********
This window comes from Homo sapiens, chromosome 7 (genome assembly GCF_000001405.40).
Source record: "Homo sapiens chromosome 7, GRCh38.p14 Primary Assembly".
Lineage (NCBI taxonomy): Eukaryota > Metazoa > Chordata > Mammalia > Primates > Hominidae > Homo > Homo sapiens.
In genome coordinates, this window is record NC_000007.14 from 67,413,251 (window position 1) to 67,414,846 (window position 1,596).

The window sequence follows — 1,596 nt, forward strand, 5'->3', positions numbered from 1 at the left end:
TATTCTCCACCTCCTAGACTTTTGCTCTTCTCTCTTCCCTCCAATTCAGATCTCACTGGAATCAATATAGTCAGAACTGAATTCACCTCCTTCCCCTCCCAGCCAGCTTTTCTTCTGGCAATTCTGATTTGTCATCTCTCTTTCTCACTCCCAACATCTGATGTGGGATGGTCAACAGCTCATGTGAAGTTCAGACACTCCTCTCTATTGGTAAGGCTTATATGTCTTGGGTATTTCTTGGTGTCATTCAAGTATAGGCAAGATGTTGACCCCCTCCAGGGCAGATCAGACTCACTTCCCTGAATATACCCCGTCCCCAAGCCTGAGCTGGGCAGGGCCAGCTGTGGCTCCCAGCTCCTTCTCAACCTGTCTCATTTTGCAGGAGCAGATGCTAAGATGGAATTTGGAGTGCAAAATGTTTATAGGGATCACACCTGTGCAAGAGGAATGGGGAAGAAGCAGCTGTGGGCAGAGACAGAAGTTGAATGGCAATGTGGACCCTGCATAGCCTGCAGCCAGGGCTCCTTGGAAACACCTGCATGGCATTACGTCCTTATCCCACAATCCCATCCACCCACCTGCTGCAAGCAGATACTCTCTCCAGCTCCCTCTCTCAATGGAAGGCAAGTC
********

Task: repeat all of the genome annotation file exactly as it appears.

This window comes from Homo sapiens, chromosome 7 (genome assembly GCF_000001405.40).
Source record: "Homo sapiens chromosome 7, GRCh38.p14 Primary Assembly".
Lineage (NCBI taxonomy): Eukaryota > Metazoa > Chordata > Mammalia > Primates > Hominidae > Homo > Homo sapiens.
In genome coordinates, this window is record NC_000007.14 from 67,413,251 (window position 1) to 67,414,846 (window position 1,596).

The window sequence follows — 1,596 nt, forward strand, 5'->3', positions numbered from 1 at the left end:
TATTCTCCACCTCCTAGACTTTTGCTCTTCTCTCTTCCCTCCAATTCAGATCTCACTGGAATCAATATAGTCAGAACTGAATTCACCTCCTTCCCCTCCCAGCCAGCTTTTCTTCTGGCAATTCTGATTTGTCATCTCTCTTTCTCACTCCCAACATCTGATGTGGGATGGTCAACAGCTCATGTGAAGTTCAGACACTCCTCTCTATTGGTAAGGCTTATATGTCTTGGGTATTTCTTGGTGTCATTCAAGTATAGGCAAGATGTTGACCCCCTCCAGGGCAGATCAGACTCACTTCCCTGAATATACCCCGTCCCCAAGCCTGAGCTGGGCAGGGCCAGCTGTGGCTCCCAGCTCCTTCTCAACCTGTCTCATTTTGCAGGAGCAGATGCTAAGATGGAATTTGGAGTGCAAAATGTTTATAGGGATCACACCTGTGCAAGAGGAATGGGGAAGAAGCAGCTGTGGGCAGAGACAGAAGTTGAATGGCAATGTGGACCCTGCATAGCCTGCAGCCAGGGCTCCTTGGAAACACCTGCATGGCATTACGTCCTTATCCCACAATCCCATCCACCCACCTGCTGCAAGCAGATACTCTCTCCAGCTCCCTCTCTCAATGGAAGGCAAGTC